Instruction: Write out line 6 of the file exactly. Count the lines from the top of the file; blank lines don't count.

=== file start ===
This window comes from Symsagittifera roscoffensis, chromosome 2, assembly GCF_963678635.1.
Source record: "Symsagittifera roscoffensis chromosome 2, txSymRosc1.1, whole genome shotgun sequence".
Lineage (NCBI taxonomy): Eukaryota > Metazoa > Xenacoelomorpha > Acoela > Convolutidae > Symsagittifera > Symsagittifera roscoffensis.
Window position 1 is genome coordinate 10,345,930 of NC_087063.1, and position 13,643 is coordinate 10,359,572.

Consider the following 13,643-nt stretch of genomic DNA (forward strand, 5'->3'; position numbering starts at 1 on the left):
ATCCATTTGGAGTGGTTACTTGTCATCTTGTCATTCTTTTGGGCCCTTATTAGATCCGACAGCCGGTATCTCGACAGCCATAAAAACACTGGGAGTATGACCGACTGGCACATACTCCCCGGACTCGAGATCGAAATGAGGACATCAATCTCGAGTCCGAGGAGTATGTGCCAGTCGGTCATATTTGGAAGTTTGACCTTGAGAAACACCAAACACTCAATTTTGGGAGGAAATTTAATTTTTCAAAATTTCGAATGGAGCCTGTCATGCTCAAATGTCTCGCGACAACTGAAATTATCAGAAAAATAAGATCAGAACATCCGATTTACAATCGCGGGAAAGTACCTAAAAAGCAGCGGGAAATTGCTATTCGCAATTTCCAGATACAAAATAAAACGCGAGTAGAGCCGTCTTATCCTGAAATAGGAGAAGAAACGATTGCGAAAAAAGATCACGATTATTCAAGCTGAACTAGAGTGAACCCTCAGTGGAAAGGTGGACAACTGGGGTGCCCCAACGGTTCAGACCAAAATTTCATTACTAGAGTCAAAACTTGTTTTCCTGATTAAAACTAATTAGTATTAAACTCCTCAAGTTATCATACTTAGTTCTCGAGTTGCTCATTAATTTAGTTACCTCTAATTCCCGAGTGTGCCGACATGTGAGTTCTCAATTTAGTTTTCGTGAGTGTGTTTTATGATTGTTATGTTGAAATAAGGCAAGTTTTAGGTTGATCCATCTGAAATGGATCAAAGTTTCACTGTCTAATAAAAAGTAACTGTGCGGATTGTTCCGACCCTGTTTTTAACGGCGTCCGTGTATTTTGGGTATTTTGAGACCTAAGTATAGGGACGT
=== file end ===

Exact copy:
ATCCATTTGGAGTGGTTACTTGTCATCTTGTCATTCTTTTGGGCCCTTATTAGATCCGACAGCCGGTATCTCGACAGCCATAAAAACACTGGGAGTATGACCGACTGGCACATACTCCCCGGACTCGAGATCGAAATGAGGACATCAATCTCGAGTCCGAGGAGTATGTGCCAGTCGGTCATATTTGGAAGTTTGACCTTGAGAAACACCAAACACTCAATTTTGGGAGGAAATTTAATTTTTCAAAATTTCGAATGGAGCCTGTCATGCTCAAATGTCTCGCGACAACTGAAATTATCAGAAAAATAAGATCAGAACATCCGATTTACAATCGCGGGAAAGTACCTAAAAAGCAGCGGGAAATTGCTATTCGCAATTTCCAGATACAAAATAAAACGCGAGTAGAGCCGTCTTATCCTGAAATAGGAGAAGAAACGATTGCGAAAAAAGATCACGATTATTCAAGCTGAACTAGAGTGAACCCTCAGTGGAAAGGTGGACAACTGGGGTGCCCCAACGGTTCAGACCAAAATTTCATTACTAGAGTCAAAACTTGTTTTCCTGATTAAAACTAATTAGTATTAAACTCCTCAAGTTATCATACTTAGTTCTCGAGTTGCTCATTAATTTAGTTACCTCTAATTCCCGAGTGTGCCGACATGTGAGTTCTCAATTTAGTTTTCGTGAGTGTGTTTTATGATTGTTATGTTGAAATAAGGCAAGTTTTAGGTTGATCCATCTGAAATGGATCAAAGTTTCACTGTCTAATAAAAAGTAACTGTGCGGATTGTTCCGACCCTGTTTTTAACGGCGTCCGTGTATTTTGGGTATTTTGAGACCTAAGTATAGGGACGT